Prostitute & Franz The Soldier – he’s in a hurry but she picks him up and takes him under a bridge free of charge, for no apparent reason than the narrator told her to!

Franz The Soldier & Marie The Maid – still in a hurry, Franz manages to get Marie to leave a party and go walking with him. They do something or other on a park bench, but then he wants nothing to do with her after. She ends up fired from her job for staying out late, but the narrator assures her she’ll get a better one soon.

Marie The Maid & Young Alfred – the cutest segment… Marie and Al left alone in the house, trying to approach each other, successfully in the end.

Young Alfred & Married Emma – Al is renting his own bachelor pad these days and trying to be suave around Emma, who finally calms down and lets him.

Emma & Her Husband Charles – sitting up in bed talking about how completely unacceptable extra-marital affairs would be.

Charles & 19-yr-old Anna – Charles is suddenly the lech, running up the bill at a fancy restaurant to get Anna to go home (or to a hotel, I guess) with him.

Anna & Poet Robert – Robert is dreamy… too dreamy for the likes of Anna.

Robert & Actress Charlotte – Charlotte is too famous and dreamy for the likes of Robert.

Charlotte & The Count
The Count & The Prostitute – I start to forget the specifics towards the end of the movie, but gimme some credit, there was a lot going on.

The narrator is Anton Walbrook, a star of Life & Death of Colonel Blimp… prostitute Simone Signoret, a big star from a lotta movies I haven’t seen… soldier is Serge Reggiani, the contrary Don Francisco in The Leopard… the maid is Simone Simon, who I recognized from Cat People… Alfred is Daniel Gélin, who later worked with Hitchcock, Ruiz and Cocteau… Emma is Danielle Darrieux from 8 Women and Young Girls of Rochefort… her husband is Fernand Gravey… Anna is Odette Joyeux… poet is Jean-Louis Barrault, star of Children of Paradise… actress is Isa Miranda… aaaaand Count Gérard Philipe starred in Bunuel’s Fever Mounts at El Pao, released a month after he died.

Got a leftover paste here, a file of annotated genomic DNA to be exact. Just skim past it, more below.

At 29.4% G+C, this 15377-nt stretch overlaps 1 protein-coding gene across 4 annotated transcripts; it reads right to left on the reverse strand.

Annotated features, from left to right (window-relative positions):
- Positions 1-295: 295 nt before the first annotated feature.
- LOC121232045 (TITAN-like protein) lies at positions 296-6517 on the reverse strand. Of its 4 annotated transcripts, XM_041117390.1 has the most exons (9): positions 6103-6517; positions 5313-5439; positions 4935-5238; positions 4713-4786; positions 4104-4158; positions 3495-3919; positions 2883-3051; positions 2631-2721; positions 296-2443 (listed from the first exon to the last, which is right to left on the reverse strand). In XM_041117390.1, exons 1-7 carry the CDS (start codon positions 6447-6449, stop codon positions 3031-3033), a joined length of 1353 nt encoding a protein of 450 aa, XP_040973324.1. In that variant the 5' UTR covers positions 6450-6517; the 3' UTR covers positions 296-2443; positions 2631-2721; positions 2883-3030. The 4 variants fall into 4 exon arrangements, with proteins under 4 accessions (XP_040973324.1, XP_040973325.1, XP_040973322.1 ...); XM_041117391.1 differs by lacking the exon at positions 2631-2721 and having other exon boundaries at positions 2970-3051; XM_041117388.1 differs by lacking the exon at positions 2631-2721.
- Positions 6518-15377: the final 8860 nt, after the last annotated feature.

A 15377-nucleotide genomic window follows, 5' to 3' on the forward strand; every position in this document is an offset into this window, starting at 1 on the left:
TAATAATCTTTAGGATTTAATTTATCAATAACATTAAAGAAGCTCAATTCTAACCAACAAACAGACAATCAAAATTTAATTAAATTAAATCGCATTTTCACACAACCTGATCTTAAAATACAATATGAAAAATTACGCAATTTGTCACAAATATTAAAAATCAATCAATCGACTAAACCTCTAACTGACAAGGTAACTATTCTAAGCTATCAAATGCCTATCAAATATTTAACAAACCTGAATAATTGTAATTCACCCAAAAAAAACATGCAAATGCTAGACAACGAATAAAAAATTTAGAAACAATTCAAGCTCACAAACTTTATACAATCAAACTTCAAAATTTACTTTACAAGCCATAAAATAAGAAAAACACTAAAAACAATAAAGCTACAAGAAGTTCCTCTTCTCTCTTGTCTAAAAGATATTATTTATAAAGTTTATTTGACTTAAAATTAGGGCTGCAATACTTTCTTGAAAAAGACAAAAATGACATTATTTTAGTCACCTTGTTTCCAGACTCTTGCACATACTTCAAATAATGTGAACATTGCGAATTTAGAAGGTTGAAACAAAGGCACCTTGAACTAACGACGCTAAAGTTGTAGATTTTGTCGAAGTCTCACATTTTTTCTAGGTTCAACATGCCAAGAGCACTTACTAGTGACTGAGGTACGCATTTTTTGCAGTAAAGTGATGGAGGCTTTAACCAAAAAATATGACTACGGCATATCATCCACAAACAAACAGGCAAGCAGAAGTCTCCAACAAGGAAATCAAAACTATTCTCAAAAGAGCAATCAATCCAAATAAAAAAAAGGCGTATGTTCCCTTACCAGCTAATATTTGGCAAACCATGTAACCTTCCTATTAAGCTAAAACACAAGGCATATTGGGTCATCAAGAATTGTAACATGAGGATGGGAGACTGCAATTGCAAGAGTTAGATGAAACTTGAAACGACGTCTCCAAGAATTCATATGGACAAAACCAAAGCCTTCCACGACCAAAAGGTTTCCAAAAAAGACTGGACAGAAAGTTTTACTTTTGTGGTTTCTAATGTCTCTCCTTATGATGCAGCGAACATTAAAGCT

Godard called it France’s worst film. I can’t figure that guy out.

I followed up Fritz Lang’s early sound stinker Liliom with this real good western. More of a musical than Liliom, every few scenes we get a troubadour singing the Chuck-a-luck song.

This came after Secret Beyond The Door and House By The River, and right before The Big Heat and The Blue Gardenia, square in the middle of that great ten-year period for Lang. Just like in Big Heat, our hero’s wife gets killed at the beginning, but this time it’s not part of any conspiracy, just mean ol’ thievery and rapery and murderry. Our hero is Vern (Arthur Kennedy from Let Sleeping Corpses Lie, Sam Fuller’s Shark, Bright Victory and Lawrence of Arabia) and when the townsfolk and lawmen won’t help him hunt the baddies past the county line, he goes undercover-vigilante and dedicates his life to revenge.

He follows clues across the country to Chuck a Luck, Marlene Dietrich’s secret baddie hideaway ranch, and fakes being bad long enough to figure out who’s the sumbitch what killed his wife. He thinks it’s this slick-shooting shifty guy for the longest time, but in the end it turns out to have been some cowardly sideman, who gets what for. But Marlene dies trying to save our guy. So heroic and good natured is our guy that even selfish Marlene would die for him!

Cool as hell movie, with Marlene in her early 50’s still looking good and a buncha actors I don’t recognize doing a fine job too. Somehow I missed both Jack Elam and George Reeves (who was already Superman when this came out). Best part is the first few scenes of Vern seeking out the ranch, hearing legends about Marlene via not-necessarily-true flashbacks. That Herr Lang could make a tight little revenge thriller when he wanted to.

TRIVIA: Lang wanted to call this movie “Chuck a Luck” but the studio forced the title “Rancho Notorious”. Both titles, of course, are stinky.